It's okay to still not know what you want to do. I've always been indecisive as to what I want for a career; it wasn't until the beginning of junior year of undergrad that I realized I wanted to go into interior design and I assumed it wouldn't last, as every other potential career path I'd come up with in the past. 2 years later I think it's safe to say it is something I love and will pursue, but good lord it took a LOT of time to get there! I changed my major 4 times. Four. FOUR different majors, courses of study and a LOT of headaches! Don't freak out if you don't know what you want to do. Don't freak out if you decide you want to change your major a million times. That's what college is for - and everyone is in the same boat.

Take advantage of the services your school offers. Gosh, I look back and I realize I could have had an entire resume written for me - among many other things. Don't be afraid to ask for help or to use the services that are literally there FOR your benefit. You're paying thousands of dollars a year to go to this school, use the dang resources people! I wish I did!

Do you, and don't worry about everyone else. Way easier said than done, I know. It's not hard to get super caught up in your friend group, the craziness of classes and everything else going on. But it's beyond important to make sure you're striving for success and doing what you need to do and what's best for you in the long run. Any friend group whose worth your time will understand that much.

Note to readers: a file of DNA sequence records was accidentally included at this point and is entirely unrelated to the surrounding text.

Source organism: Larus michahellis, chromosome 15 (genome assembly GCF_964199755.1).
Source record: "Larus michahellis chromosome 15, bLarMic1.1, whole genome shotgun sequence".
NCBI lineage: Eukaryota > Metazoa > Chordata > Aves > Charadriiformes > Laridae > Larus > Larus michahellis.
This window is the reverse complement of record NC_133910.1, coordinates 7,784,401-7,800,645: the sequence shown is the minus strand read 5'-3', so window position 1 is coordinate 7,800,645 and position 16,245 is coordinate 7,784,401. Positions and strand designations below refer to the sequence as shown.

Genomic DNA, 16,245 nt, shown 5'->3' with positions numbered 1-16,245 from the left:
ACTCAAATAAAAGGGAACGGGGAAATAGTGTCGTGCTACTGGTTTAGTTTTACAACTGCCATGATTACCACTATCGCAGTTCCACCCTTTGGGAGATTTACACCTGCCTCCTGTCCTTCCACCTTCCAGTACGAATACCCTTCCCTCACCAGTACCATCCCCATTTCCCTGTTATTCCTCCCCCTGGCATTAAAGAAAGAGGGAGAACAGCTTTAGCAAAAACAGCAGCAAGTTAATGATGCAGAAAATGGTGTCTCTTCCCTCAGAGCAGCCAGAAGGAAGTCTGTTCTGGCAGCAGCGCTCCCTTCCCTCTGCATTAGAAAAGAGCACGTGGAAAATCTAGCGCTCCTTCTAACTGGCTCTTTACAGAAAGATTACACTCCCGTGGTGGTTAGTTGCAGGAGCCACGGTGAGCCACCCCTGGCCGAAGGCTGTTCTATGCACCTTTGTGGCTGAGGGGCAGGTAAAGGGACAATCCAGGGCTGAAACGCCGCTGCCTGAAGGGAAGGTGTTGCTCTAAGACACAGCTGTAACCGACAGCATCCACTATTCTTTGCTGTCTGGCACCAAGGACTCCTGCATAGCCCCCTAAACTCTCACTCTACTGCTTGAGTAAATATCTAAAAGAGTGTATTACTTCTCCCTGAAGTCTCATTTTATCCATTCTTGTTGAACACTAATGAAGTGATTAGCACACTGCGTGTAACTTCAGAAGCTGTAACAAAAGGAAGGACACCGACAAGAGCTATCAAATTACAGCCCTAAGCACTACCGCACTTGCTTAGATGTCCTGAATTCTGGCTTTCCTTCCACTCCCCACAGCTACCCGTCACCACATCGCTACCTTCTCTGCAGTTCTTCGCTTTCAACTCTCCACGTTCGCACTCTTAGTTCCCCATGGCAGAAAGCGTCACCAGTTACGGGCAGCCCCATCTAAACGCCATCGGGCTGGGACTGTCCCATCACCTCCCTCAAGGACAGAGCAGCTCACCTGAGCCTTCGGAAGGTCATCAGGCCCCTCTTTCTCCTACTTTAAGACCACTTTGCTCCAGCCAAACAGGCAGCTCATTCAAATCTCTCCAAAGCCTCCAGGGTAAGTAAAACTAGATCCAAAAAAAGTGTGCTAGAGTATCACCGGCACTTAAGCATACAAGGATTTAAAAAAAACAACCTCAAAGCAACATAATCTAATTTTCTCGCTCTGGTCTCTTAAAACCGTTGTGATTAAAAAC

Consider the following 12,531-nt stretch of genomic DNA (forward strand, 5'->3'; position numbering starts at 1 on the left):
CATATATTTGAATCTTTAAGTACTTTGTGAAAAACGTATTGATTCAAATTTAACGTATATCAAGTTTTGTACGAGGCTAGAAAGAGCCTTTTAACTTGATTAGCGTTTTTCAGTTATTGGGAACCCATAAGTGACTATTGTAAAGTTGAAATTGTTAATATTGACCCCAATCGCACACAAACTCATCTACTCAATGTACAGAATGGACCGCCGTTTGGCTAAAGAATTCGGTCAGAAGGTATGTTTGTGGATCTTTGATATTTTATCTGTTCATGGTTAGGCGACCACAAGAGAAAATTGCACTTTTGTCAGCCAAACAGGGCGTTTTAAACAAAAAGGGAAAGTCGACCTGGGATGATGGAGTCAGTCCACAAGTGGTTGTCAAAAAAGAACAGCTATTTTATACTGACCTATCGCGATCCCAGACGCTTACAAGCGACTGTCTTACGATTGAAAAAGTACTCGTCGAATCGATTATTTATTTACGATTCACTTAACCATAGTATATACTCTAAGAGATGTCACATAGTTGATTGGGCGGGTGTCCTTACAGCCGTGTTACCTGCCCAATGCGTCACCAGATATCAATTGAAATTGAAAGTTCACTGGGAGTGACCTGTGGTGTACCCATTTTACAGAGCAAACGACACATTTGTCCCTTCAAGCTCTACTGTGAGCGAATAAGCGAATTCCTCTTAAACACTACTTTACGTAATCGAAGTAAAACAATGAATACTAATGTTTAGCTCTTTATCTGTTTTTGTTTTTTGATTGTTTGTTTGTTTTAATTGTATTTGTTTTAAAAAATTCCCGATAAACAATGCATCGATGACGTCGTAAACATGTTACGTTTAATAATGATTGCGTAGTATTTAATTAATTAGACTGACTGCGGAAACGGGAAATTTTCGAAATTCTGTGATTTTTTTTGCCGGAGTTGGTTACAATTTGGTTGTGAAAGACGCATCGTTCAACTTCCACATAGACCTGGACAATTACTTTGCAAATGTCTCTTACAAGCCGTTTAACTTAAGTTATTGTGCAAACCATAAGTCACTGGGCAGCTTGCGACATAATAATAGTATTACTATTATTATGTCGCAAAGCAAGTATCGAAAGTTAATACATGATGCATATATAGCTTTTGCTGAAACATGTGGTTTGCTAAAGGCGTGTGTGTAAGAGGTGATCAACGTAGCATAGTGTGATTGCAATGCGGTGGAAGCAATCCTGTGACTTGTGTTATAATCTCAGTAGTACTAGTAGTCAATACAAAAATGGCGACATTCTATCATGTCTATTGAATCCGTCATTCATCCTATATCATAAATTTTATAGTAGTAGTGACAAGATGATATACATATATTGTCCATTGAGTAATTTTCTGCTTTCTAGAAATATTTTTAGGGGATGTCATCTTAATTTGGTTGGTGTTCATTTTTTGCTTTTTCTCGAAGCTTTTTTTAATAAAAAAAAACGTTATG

Finding a happy medium doesn't come easy. Do I sleep, do I finish that paper? Should I go to the football game or should I not call out of work? Is going to this bar really worth the headache tomorrow? Is this class worth my time? What's my family doing; can I hang out with my best friend this weekend? - Some of the MANY, many questions that will run through your mind one million times per day. There's so much to do and so little time. If you're blogging through college - add that to the list like so many of us have! Balancing things out and finding that happy medium takes a LOT of time. I don't think it was until the spring semester of my sophomore year that I really felt like I had a good schedule going for myself. It's so, so important to prioritize everything going on. Whether that means you get a planner and write everything down or you make to-do lists, find what works for you and decide what comes first. It isn't easy, but once you find that middle ground and are happy with it, it works and things fall into place.